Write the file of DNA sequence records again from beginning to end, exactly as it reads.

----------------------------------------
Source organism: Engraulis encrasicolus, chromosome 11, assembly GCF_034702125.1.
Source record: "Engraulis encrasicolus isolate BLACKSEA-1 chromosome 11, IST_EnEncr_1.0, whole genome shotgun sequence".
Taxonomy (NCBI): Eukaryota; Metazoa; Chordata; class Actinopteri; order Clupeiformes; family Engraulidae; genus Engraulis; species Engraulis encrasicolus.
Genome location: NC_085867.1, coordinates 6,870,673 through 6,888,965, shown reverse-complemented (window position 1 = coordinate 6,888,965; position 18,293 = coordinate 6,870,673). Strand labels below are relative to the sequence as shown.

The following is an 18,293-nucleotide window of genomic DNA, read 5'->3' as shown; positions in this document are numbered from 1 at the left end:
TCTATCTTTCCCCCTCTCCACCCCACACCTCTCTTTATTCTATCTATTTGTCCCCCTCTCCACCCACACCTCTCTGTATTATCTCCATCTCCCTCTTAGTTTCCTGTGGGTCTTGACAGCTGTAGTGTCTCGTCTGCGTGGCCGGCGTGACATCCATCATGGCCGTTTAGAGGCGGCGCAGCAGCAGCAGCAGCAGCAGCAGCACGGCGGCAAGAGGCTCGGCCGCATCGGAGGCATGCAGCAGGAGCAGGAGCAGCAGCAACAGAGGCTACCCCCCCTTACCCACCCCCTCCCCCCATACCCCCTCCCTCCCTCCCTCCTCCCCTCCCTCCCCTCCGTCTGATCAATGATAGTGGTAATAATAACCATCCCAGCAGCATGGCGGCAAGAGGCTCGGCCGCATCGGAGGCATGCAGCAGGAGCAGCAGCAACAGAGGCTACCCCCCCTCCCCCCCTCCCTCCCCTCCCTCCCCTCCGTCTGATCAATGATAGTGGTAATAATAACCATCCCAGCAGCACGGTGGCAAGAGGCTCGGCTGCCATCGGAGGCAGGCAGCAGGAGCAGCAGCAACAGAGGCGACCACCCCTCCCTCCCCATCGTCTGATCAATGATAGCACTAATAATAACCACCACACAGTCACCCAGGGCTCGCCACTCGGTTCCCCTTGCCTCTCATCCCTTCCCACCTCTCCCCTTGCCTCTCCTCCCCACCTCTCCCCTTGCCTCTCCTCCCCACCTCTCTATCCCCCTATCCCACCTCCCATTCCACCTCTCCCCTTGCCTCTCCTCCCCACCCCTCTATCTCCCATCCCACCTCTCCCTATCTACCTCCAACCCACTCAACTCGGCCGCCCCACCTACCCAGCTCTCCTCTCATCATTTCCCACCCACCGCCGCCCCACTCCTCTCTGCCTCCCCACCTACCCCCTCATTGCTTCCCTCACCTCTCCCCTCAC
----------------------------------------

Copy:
Source organism: Engraulis encrasicolus, chromosome 11, assembly GCF_034702125.1.
Source record: "Engraulis encrasicolus isolate BLACKSEA-1 chromosome 11, IST_EnEncr_1.0, whole genome shotgun sequence".
Taxonomy (NCBI): Eukaryota; Metazoa; Chordata; class Actinopteri; order Clupeiformes; family Engraulidae; genus Engraulis; species Engraulis encrasicolus.
Genome location: NC_085867.1, coordinates 6,870,673 through 6,888,965, shown reverse-complemented (window position 1 = coordinate 6,888,965; position 18,293 = coordinate 6,870,673). Strand labels below are relative to the sequence as shown.

The following is an 18,293-nucleotide window of genomic DNA, read 5'->3' as shown; positions in this document are numbered from 1 at the left end:
TCTATCTTTCCCCCTCTCCACCCCACACCTCTCTTTATTCTATCTATTTGTCCCCCTCTCCACCCACACCTCTCTGTATTATCTCCATCTCCCTCTTAGTTTCCTGTGGGTCTTGACAGCTGTAGTGTCTCGTCTGCGTGGCCGGCGTGACATCCATCATGGCCGTTTAGAGGCGGCGCAGCAGCAGCAGCAGCAGCAGCAGCACGGCGGCAAGAGGCTCGGCCGCATCGGAGGCATGCAGCAGGAGCAGGAGCAGCAGCAACAGAGGCTACCCCCCCTTACCCACCCCCTCCCCCCATACCCCCTCCCTCCCTCCCTCCTCCCCTCCCTCCCCTCCGTCTGATCAATGATAGTGGTAATAATAACCATCCCAGCAGCATGGCGGCAAGAGGCTCGGCCGCATCGGAGGCATGCAGCAGGAGCAGCAGCAACAGAGGCTACCCCCCCTCCCCCCCTCCCTCCCCTCCCTCCCCTCCGTCTGATCAATGATAGTGGTAATAATAACCATCCCAGCAGCACGGTGGCAAGAGGCTCGGCTGCCATCGGAGGCAGGCAGCAGGAGCAGCAGCAACAGAGGCGACCACCCCTCCCTCCCCATCGTCTGATCAATGATAGCACTAATAATAACCACCACACAGTCACCCAGGGCTCGCCACTCGGTTCCCCTTGCCTCTCATCCCTTCCCACCTCTCCCCTTGCCTCTCCTCCCCACCTCTCCCCTTGCCTCTCCTCCCCACCTCTCTATCCCCCTATCCCACCTCCCATTCCACCTCTCCCCTTGCCTCTCCTCCCCACCCCTCTATCTCCCATCCCACCTCTCCCTATCTACCTCCAACCCACTCAACTCGGCCGCCCCACCTACCCAGCTCTCCTCTCATCATTTCCCACCCACCGCCGCCCCACTCCTCTCTGCCTCCCCACCTACCCCCTCATTGCTTCCCTCACCTCTCCCCTCAC